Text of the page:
Do A Mitzvah

We all know that it takes a village to raise a child and most of us have carefully chosen what kind of village influences our children. Who will help them to be the best person they can be?

Since Liam has begun attending the preschool associated with the Jewish Community Alliance of Southern Maine he has been offered the chance to learn about citizenship and community support by “doing a mitzvah.” A mitzvah (as I’ve learned along with other Hebrew terms) means to do a good deed. The students sing a song about “doing a mitzvah” and their own good deeds are recognized aloud by the teachers and through mitzvah awards. Liam is over-the-moon-proud when he earns a mitzvah award. There is reinforcement about behaving in a way that earns one a mitzvah award. How much does that hug your heart?

Another way that Liam has learned about doing a mitzvah is by contributing items to the food pantry that is run out of the same building as the preschool. They can bring in a donation and earn a mitzvah sticker. The food pantry does not limit its resources to Jewish families, it is a place where anyone who has run into some bad luck may apply to receive this assistance. If their application is screened and accepted then the person requesting help can specify their needs and make an appointment to come pick up their items. Refugees from other countries, relocating in our area, are often recipients of these resources. People who had lives and occupations in a place that is no longer safe for them and they are trying to start from the bottom in a place that is honoring to help them do so. ┬áMany families who are living paycheck to paycheck can apply for assistance through the JCA’s food pantry. One particularly high oil bill can sometimes set a family’s budget over the line in a downward spiral that seems overwhelming. I, unfortunately, personally know families that have gone through periods of job loss, in the economy as it is, and have used community-based resources such as the food pantry at the JCA. How phenomenal that these people–who could be any one of us at any time–can turn to a place in their community for help. Liam is having valuable life lessons modeled for him. Lessons that can not be learned through only being told to be good and helpful. He is learning what it means to be a charitable, gracious, and humble citizen of the world in a school that already teaches him so much in the classroom.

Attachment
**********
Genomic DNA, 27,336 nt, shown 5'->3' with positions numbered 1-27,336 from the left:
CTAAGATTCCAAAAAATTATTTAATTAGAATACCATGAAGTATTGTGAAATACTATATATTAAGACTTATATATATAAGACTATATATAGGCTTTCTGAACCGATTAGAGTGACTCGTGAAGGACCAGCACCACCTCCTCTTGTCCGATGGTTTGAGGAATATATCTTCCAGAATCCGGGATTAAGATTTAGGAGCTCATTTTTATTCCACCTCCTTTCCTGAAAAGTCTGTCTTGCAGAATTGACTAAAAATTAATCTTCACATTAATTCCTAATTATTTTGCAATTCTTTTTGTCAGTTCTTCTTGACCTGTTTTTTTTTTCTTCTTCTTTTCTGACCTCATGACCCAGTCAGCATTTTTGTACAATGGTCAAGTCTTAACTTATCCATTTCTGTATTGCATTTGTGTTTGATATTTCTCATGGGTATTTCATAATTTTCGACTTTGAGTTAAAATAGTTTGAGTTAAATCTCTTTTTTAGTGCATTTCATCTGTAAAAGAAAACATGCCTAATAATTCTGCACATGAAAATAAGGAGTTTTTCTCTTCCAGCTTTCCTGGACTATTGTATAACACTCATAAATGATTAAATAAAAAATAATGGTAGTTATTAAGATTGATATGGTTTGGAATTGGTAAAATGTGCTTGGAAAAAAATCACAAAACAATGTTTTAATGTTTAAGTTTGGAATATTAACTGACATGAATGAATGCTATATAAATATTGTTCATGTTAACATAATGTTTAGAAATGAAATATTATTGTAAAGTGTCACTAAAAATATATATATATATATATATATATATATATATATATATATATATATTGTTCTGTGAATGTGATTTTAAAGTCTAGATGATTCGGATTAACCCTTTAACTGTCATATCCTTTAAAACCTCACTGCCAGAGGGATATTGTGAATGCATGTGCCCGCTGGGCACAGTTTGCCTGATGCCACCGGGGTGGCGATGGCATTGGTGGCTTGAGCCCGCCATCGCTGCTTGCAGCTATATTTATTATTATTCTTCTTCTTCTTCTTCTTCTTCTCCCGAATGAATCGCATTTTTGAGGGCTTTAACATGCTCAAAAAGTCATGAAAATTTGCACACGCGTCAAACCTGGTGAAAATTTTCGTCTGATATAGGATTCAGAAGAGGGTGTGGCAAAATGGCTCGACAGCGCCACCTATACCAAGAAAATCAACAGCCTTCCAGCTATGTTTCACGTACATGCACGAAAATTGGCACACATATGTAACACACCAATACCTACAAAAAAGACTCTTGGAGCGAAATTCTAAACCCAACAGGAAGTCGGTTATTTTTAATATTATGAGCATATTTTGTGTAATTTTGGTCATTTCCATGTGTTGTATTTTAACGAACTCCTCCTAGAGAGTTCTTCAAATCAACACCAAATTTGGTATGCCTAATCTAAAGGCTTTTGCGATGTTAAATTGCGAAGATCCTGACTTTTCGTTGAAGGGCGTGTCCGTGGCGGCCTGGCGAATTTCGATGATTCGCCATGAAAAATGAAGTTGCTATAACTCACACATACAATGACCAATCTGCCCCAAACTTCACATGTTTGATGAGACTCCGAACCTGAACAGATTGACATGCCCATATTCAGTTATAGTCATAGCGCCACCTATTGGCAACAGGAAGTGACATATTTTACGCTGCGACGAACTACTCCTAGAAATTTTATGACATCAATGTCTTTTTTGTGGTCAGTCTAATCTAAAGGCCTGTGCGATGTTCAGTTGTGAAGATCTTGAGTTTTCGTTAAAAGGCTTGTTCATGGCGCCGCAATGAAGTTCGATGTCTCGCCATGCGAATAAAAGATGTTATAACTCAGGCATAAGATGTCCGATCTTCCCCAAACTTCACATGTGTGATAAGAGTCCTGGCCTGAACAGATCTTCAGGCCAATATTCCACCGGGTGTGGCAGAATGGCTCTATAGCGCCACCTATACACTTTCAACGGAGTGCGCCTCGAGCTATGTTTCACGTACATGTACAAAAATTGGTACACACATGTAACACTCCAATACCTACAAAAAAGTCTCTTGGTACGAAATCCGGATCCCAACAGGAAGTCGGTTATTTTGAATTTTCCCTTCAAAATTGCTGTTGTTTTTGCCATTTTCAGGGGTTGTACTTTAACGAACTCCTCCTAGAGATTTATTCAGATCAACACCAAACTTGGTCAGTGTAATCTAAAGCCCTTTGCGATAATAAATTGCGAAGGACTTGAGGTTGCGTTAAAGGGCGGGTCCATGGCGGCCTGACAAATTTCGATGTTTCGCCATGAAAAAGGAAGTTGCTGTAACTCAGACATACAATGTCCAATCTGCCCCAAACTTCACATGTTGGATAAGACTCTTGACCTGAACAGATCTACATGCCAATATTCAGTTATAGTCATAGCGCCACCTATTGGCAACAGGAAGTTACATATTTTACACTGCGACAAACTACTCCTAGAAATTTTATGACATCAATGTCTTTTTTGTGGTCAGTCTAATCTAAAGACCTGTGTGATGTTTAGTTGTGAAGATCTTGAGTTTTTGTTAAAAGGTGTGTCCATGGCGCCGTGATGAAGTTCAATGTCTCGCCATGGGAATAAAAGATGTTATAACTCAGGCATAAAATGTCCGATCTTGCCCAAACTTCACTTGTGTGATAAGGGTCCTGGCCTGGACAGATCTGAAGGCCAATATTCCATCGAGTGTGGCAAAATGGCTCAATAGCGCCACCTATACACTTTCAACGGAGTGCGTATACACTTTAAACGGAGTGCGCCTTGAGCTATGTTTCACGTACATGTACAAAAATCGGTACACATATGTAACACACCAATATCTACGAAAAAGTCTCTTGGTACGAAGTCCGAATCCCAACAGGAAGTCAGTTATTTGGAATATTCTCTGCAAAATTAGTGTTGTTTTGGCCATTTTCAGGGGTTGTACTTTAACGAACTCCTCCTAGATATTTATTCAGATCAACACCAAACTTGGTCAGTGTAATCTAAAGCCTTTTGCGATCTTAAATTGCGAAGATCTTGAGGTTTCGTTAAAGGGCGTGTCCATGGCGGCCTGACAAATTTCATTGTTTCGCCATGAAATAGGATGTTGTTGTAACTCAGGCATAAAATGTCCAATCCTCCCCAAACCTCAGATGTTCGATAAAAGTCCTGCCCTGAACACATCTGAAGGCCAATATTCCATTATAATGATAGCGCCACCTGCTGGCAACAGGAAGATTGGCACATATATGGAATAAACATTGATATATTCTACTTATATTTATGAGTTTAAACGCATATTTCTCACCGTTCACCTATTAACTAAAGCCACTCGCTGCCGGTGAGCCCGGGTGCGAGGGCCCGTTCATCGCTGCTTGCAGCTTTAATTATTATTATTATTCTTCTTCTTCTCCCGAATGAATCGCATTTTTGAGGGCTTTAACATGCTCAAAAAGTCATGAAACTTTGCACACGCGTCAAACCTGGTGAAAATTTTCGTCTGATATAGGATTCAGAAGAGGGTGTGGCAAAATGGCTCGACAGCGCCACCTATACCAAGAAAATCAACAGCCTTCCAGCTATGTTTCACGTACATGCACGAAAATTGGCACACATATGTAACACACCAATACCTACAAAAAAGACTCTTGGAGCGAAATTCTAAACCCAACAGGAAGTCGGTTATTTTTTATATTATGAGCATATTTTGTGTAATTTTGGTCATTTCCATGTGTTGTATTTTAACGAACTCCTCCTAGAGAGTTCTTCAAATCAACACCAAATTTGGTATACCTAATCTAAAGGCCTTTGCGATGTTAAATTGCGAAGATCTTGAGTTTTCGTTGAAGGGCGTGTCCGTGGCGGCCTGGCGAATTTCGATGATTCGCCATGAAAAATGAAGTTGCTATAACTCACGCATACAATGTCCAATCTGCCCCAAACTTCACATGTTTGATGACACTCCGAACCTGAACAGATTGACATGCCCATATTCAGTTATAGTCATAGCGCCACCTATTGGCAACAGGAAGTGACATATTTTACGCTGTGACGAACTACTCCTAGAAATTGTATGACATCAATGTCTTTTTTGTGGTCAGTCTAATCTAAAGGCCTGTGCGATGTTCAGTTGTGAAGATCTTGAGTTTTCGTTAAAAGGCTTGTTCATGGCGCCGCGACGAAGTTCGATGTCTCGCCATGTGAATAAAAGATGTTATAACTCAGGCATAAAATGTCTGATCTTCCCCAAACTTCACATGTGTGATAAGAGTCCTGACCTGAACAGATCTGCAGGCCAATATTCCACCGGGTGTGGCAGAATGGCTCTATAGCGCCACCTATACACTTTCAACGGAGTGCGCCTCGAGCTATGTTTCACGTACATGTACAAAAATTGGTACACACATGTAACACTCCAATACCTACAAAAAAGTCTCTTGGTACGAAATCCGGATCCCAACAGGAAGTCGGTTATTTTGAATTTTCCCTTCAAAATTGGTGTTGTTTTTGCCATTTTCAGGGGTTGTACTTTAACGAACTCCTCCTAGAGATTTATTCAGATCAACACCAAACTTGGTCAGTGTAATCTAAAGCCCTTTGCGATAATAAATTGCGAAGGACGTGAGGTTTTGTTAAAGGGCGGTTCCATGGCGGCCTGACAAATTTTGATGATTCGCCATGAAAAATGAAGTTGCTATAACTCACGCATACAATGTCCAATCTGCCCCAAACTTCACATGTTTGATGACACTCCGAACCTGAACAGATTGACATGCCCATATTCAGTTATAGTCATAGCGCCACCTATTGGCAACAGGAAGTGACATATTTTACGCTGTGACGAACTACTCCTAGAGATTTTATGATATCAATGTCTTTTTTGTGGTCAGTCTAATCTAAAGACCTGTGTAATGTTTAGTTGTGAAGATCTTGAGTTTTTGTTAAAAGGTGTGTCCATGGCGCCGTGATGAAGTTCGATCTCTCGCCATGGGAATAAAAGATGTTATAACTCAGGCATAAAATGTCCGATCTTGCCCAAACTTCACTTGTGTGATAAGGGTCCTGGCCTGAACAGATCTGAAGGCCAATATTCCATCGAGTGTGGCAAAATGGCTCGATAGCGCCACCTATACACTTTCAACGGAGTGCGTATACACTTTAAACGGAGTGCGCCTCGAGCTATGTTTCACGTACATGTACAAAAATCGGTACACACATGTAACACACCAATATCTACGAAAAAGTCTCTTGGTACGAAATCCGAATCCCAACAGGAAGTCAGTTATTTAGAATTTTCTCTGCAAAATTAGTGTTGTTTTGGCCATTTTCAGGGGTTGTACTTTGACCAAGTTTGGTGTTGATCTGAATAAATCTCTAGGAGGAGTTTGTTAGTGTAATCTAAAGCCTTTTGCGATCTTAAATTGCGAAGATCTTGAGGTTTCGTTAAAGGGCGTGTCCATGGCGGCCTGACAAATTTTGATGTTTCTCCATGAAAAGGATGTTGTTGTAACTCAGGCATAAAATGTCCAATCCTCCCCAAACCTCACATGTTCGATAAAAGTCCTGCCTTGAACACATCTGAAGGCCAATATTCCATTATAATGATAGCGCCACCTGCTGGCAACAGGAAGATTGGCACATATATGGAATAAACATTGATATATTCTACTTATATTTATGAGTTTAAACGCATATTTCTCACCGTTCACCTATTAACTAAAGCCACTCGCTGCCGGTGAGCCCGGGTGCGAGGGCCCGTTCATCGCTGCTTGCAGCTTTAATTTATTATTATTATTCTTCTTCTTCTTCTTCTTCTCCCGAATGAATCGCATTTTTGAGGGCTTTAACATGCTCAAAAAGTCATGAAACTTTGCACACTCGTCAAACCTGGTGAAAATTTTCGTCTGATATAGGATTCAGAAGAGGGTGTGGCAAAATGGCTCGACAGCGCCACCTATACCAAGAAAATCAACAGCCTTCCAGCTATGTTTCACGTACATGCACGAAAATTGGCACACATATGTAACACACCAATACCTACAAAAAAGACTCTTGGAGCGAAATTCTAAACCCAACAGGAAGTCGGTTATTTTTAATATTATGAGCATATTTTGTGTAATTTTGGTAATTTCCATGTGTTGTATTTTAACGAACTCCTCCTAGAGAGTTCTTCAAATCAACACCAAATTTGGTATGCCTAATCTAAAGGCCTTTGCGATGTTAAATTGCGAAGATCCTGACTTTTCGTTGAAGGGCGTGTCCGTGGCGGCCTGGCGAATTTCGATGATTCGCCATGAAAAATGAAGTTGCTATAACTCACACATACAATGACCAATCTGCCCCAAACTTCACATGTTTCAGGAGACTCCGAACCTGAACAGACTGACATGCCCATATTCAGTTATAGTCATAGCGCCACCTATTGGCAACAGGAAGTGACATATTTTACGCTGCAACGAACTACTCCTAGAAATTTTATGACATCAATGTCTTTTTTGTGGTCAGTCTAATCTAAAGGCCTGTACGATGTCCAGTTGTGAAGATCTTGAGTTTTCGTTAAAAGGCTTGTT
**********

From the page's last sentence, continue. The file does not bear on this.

{Granted, the children do not actually hand out the donated items; but in contributing items to the food pantry and understanding the mission of the food pantry they learn that their community helps support us all and that is model enough for now.}

In what ways are mitzvahs modeled in your family?


Sharing is Caring at the JCA

Other posts about Liam at the JCA: